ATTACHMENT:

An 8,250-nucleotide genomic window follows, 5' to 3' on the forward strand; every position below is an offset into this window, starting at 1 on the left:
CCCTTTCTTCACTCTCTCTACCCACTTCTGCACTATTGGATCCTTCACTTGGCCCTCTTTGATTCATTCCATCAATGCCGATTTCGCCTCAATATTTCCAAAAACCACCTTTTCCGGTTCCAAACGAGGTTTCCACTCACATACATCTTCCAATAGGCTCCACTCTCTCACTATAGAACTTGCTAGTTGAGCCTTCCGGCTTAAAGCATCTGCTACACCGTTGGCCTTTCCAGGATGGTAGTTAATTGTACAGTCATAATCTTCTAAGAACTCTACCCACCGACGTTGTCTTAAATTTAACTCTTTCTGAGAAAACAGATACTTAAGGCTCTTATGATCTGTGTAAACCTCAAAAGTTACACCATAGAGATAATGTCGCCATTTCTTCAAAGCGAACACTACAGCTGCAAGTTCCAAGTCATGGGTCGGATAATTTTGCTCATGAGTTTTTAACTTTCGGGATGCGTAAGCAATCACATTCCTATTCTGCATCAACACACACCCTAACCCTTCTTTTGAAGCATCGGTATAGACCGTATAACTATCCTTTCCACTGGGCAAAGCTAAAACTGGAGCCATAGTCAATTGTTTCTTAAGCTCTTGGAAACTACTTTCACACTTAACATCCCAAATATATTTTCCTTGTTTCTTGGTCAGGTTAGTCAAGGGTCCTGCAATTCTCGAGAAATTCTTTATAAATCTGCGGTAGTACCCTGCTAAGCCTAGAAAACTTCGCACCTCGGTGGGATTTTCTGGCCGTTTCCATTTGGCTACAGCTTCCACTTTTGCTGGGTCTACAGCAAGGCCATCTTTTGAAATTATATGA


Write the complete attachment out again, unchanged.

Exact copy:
An 8,250-nucleotide genomic window follows, 5' to 3' on the forward strand; every position below is an offset into this window, starting at 1 on the left:
CCCTTTCTTCACTCTCTCTACCCACTTCTGCACTATTGGATCCTTCACTTGGCCCTCTTTGATTCATTCCATCAATGCCGATTTCGCCTCAATATTTCCAAAAACCACCTTTTCCGGTTCCAAACGAGGTTTCCACTCACATACATCTTCCAATAGGCTCCACTCTCTCACTATAGAACTTGCTAGTTGAGCCTTCCGGCTTAAAGCATCTGCTACACCGTTGGCCTTTCCAGGATGGTAGTTAATTGTACAGTCATAATCTTCTAAGAACTCTACCCACCGACGTTGTCTTAAATTTAACTCTTTCTGAGAAAACAGATACTTAAGGCTCTTATGATCTGTGTAAACCTCAAAAGTTACACCATAGAGATAATGTCGCCATTTCTTCAAAGCGAACACTACAGCTGCAAGTTCCAAGTCATGGGTCGGATAATTTTGCTCATGAGTTTTTAACTTTCGGGATGCGTAAGCAATCACATTCCTATTCTGCATCAACACACACCCTAACCCTTCTTTTGAAGCATCGGTATAGACCGTATAACTATCCTTTCCACTGGGCAAAGCTAAAACTGGAGCCATAGTCAATTGTTTCTTAAGCTCTTGGAAACTACTTTCACACTTAACATCCCAAATATATTTTCCTTGTTTCTTGGTCAGGTTAGTCAAGGGTCCTGCAATTCTCGAGAAATTCTTTATAAATCTGCGGTAGTACCCTGCTAAGCCTAGAAAACTTCGCACCTCGGTGGGATTTTCTGGCCGTTTCCATTTGGCTACAGCTTCCACTTTTGCTGGGTCTACAGCAAGGCCATCTTTTGAAATTATATGA